The only unfortunate thing about Noise Pop is that it's impossible to be everywhere at once throughout the week-long fest. With over eight shows happening per night in different corners of the Bay -- and major headliners like Superchunk and Ty Dolla $ign playing at the same time -- festival-goers have to make some tough calls. Everyone who chose another show over Madlib's DJ set at the Mezzanine on Feb. 22, for instance, probably felt major FOMO when they found out Dave Chappelle and Yasiin Bey showed up on stage. (I know I did.)
Noise Pop has evolved considerably over the past 25 years. What started in 1993 as a one-day lineup now encompasses intimate club gigs with local musicians, chart-toppers in major concert halls, and underground legends in shows all around the Bay Area. This year's edition continued Noise Pop's embrace of hip-hop, R&B, and pop, and even included some experimental and world music. Probably the most off-kilter event this year was the "sleep concert" by new age composer Robert Rich, where showgoers in sleeping bags spent the night at Gray Area while lulled into slumber with ambient electronics.
Along with KQED Arts' senior editor Gabe Meline, contributor Montse Reyes, and photographer Estefany Gonzalez, I went to as many shows as I could handle this year. These are our highlights.
Ty Dolla $ign Breaking Hearts with His Angelic Voice and Guitar Solo
Ty Dolla $ign can turn up a club rapping about money and sex just as easily as he can move listeners to tears with his raspy, gospel-tinged falsetto, and he did both at the UC Theatre on Feb. 24. His high-energy performance showed why he's one of the West Coast's reigning hitmakers, bouncing from funky tracks like "Ex" to sweet serenades like "Don't Judge Me," nostalgic Top 40 hits like "Toot It and Boot It" and "Saved," and club bangers like "Blase" and "Only Right." As if his acrobatic voice alone wasn't enough to prove his versatility, during a particularly sweet, emotional point in the show, Dolla climbed to the top of his stage setup and delivered a bluesy guitar solo as couples swayed and girls screamed. -- Nastia Voynovskaya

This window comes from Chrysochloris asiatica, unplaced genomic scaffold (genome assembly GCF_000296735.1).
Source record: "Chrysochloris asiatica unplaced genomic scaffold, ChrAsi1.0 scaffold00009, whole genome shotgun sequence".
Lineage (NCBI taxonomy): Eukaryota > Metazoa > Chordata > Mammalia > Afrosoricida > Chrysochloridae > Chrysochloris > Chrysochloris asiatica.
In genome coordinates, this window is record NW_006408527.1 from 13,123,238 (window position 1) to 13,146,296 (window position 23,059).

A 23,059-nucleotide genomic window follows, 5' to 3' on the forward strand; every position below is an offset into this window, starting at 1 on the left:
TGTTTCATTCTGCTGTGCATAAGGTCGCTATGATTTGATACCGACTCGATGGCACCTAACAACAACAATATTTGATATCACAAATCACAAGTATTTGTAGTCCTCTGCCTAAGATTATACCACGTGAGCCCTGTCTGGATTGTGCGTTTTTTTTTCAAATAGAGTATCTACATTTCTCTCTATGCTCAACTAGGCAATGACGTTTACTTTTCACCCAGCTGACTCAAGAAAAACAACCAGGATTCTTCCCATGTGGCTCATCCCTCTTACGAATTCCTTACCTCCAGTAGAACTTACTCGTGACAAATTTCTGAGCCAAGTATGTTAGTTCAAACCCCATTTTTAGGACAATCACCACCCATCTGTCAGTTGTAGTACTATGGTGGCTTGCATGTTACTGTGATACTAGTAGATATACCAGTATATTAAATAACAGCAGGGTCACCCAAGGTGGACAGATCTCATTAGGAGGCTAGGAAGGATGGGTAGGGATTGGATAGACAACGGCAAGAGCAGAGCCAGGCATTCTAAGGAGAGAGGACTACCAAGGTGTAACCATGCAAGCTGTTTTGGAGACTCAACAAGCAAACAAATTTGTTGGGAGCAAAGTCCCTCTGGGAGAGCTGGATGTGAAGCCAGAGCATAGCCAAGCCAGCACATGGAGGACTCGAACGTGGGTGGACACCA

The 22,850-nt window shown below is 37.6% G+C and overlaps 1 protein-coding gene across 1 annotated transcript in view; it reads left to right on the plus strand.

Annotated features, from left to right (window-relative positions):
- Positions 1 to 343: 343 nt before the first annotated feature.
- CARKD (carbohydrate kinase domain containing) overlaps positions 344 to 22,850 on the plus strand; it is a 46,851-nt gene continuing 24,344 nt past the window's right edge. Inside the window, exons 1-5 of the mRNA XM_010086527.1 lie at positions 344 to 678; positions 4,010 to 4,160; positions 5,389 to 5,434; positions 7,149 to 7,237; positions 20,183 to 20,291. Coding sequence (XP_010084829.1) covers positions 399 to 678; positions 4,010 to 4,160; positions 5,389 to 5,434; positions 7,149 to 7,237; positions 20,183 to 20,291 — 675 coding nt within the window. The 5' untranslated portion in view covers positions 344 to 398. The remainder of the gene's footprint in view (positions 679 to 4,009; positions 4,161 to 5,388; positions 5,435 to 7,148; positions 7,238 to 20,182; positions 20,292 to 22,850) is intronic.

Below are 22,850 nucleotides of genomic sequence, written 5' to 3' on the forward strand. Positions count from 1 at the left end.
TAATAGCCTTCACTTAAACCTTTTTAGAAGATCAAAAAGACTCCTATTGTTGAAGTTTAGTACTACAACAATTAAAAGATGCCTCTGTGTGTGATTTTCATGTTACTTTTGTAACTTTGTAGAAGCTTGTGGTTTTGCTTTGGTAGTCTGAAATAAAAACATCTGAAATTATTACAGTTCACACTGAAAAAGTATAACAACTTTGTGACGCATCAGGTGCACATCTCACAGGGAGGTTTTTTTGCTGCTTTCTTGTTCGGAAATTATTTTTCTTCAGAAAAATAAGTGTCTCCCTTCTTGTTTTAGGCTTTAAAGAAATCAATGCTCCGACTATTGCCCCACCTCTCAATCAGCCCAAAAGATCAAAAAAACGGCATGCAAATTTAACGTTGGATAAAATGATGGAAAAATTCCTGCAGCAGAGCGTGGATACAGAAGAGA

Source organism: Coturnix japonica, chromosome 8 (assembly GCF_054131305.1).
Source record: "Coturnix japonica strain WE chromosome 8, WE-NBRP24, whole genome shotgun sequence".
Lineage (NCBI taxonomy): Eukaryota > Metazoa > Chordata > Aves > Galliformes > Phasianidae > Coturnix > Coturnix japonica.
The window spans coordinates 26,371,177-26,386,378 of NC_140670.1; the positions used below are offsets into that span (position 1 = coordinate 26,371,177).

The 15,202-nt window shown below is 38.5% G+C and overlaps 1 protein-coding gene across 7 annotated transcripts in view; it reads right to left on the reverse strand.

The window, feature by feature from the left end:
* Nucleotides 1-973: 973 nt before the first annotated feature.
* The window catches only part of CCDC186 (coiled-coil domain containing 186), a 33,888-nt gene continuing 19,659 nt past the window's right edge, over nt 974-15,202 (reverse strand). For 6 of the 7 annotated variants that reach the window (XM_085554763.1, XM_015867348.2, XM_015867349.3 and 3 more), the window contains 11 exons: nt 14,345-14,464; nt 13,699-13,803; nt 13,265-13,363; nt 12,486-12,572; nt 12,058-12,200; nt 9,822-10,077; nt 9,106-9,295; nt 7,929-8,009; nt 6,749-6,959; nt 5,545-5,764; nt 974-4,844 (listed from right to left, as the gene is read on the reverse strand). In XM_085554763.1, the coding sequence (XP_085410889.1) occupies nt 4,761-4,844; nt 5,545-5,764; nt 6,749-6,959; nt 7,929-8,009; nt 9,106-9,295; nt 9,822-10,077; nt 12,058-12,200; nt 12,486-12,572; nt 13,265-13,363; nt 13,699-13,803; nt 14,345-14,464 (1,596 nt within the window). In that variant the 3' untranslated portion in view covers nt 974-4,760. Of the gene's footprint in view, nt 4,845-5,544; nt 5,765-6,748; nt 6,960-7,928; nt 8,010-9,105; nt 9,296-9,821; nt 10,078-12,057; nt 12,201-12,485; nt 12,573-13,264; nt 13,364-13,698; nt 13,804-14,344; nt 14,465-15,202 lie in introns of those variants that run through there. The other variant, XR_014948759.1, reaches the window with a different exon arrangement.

Superchunk Finding the Fountain of Youth in Political Dissent
Superchunk was on their game at the Great American Music Hall. As he pogoed, kicked, soloed, dragged the mic stand around, banged his head and shouted to the ceiling, frontman Mac McCaughan made his case as the Dick Clark of indie rock, just an ageless ball of energy. The set drew heavily from the band's new album What a Time to Be Alive — directed at the current administration and “this f—king disaster of a country,” as MacCaughan said — while including blasts from the Clinton era like “Detroit Has a Skyline” and “Water Wings.” Just when it couldn't get any better, Waxahatchee's Katie Crutchfield showed up for a gorgeous duet on “Erasure,” and then it got even better after that, with fan favorites “Driveway to Driveway,” “Cast Iron,” “The First Part,” “Mower” and more. The whole thing had a unifying feel to it; as McCaughan said at one point, “People living in glorious cities like San Francisco have the right idea about how people from all cultures can exist together.” — Gabe Meline
Shabazz Palaces Beaming Their Audience into a Futuristic Dimension
With distance, one often sees more clearly. On Feb. 21 at The Chapel, Shabazz Palaces and their disorienting, experimental hip-hop beamed the audience away from the terrestrial to get a better look at what is on the ground. Before the duo launched into “Gunbeat Falls,” a warning of “disturbing content ahead" flashed on screen, followed by clips of war, tanks, and missiles exploding in the sky. The song is a sprawling critique of capitalism and its ills -- violence, imperialism, and ritualistic consumption. But like in the rest of their set, Ishmael Butler and Tendai Maraire weren’t employing their futuristic sensibilities to help the audience escape. Rather, they were patching in from their world to encourage attendees to reflect on the ugliness of our own. Still, in the end the song returned to why we were there in the first place, “the beat will always save us.” -- Montse Reyes
Tune-Yards' Merrill Garbus Commanding a Forceful Presence
Tune-Yards' Merrill Garbus just moves with a visceral musicality. At the Fox Theater on Feb. 23, she sang with a deep, resonant confidence, commanding her loop pedals and sample pads as if they were extensions of her body. Accompanied by a bassist and drummer, she delivered a funkified set imbued with a deep groove that had the audience moving the entire time. On "Powa," one of her earlier tracks, she even hit a chill-inducing, Mariah-worthy falsetto. The only detraction from the performance's fluidity was Garbus' cringeworthy track about being white, "Colonizer." I wished she had given a shout out to Black Lives Matter -- or said something in solidarity with the anti-racist movement -- instead of subjecting the audience to its navel-gazing, Macklemore-esque self-inquiry. -- NV